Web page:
In this tutorial, I will use Final Cut Pro 7 to transform footage from not so pro cameras into more professional (IE Hollywood style) movies. Not everyone has access to one of those awesome thousand dollar video cameras, so for anyone who only has a video camera good for everyday footage, there is Final Cut Pro 7. Using a few simple effects like color corrector, video overlaying, and film grain, we can professionalize your everyday footage. So load up Final Cut, import some footage, and here we go! Color Corrector and Video Overlay First, take your footage and duplicate it so you have two identical tracks. (You can click and drag the clip upwards while holding down Control + Option on the keyboard). The first effect we are going to use is called “Color Corrector 3-way”, it’ll be under Effects>Video Filters. You can just click and drag the effect on top of the video clip to add the effect to the footage. Do this to both tracks. You’ll notice that just inserting the 3-way color corrector made no changes to your clips. In order for the color corrector to do anything, you’ll need to personally choose how much it adjusts your clip colors. Open the upper clip in the viewer and click on the “Color Correct 3-way” tab. Lower the slider labeled “Sat” (or saturation) all the way. Once you’ve done that, right click on the upper video clip, look for “Composite Mode”, and then select “Overlay”. Once you’ve done this, you should get a warning about rendering the video, or the player might say “Unrendered Video” when you try playing the clip. Don’t worry about that for now, we will render the video in a moment. This is where it gets fun. Open the bottom clip in the viewer. Go to the same “Color Corrector 3-way” tab. Depending on your clip and your desired look, you will have to adjust your “Blacks”, “Mids”, “Whites”, and “Sat” slider accordingly. Here are some general rules:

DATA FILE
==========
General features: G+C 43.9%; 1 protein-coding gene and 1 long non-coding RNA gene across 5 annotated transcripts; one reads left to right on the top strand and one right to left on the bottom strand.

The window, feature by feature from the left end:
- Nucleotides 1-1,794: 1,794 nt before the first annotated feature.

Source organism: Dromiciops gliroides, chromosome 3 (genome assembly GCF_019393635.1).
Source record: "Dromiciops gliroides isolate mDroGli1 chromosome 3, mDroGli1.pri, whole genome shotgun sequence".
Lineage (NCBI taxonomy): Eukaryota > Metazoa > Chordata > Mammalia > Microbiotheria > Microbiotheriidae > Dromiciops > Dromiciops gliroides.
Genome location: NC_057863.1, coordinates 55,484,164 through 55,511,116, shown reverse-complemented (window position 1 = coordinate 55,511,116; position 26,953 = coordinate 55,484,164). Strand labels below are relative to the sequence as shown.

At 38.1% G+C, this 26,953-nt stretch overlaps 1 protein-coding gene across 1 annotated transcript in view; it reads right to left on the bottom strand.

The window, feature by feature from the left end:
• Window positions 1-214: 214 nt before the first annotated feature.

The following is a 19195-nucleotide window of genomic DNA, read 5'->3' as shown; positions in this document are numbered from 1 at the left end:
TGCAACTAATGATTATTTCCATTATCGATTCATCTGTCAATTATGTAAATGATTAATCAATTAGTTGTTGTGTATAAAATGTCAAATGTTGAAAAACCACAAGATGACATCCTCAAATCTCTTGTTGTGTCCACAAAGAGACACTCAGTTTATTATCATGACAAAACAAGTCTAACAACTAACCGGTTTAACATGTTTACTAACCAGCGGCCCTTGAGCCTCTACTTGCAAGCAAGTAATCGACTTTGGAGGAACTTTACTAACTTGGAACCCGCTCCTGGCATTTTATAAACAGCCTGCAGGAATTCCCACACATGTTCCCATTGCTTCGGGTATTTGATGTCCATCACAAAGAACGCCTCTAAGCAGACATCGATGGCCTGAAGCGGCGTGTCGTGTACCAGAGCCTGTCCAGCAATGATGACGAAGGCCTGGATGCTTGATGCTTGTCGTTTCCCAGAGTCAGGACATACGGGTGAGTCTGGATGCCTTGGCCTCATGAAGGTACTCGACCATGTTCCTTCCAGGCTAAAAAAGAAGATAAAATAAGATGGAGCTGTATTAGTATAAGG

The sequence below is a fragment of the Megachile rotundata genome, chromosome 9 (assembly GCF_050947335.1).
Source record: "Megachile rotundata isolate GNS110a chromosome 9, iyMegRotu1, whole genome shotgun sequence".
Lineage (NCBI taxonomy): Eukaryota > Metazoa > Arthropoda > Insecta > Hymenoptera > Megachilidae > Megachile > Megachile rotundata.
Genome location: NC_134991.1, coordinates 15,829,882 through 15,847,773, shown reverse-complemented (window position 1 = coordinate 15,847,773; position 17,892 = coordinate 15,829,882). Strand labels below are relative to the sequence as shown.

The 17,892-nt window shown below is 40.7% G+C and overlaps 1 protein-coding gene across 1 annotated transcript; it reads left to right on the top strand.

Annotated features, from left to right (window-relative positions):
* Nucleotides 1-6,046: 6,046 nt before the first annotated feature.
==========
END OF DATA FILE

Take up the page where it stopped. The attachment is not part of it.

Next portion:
- Increase saturation, as this will bring out the colors and make them more vivid.
- You might find that dragging the little circle towards the other colors is slow; this is because these adjustments are meant to be small. Therefore, don’t drag the little circle too far away from the original center, unless you wanted the whole clip to appear green, etc.
- Color corrector does allow you to create some cool color effects, like those in the movie Payback with Mel Gibson. For those who haven’t seen it, the entire movie has a stylistic grayish-blue hue, which was intentionally done. If you want to do something like this, just drag the “Mids” and “Whites” circles to color extremes and your video will have that hue
- While you’re adjusting the colors, have the original clip open to see just how much you have changed the newer clip; having perspective on the before and after helps you achieve your desired effect.
The pictures below demonstrate one way to do this, and for this clip, I wanted to make the room seem more warm and inviting. Notice how the circles have moved very little from their origin. How much you adjust the colors really depends on the original clip’s appearance and what you want the final clip to look like. Film Grain (if needed) I say to only use film grain if needed because the color corrector, when used properly, creates a cinematic look by itself, but if you are looking to be a bit old fashioned and want the clip to appear like it’s playing from film, we can use film grain. There are multiple ways to do this, but I find the quickest way is to use the “Noise” effect. You can find it under Effects>Video Generators>Render. The “Noise” effect works just like a clip; click and drag it onto your timeline. Stretch the ends of the effect so it covers the length of your other footage. Once you’ve done that, double click on the effect in your timeline to open it in the viewer. Click on the “Motion” tab, and then click on the little triangle next to “Opacity”. You’ve probably noticed that, by adding the Noise effect, it just looked like static in the player. Once you lower the Opacity of the Noise effect, the static begins to disappear and look more like film grain. Lower opacity below 10, and try to stay in the 4 or 5 range, depending on how much grain you want. Anything above 10 makes interrupts the video itself. Here’s an example of what Final Cut Pro can do
If you’re stuck with a low quality camera, but want professional quality looking clips, using Final Cut Pro is a great way to get there. Remember that it is all about the little adjustments. Once you’ve done that, you should now have a clip that looks more professional and cinematic than ever before!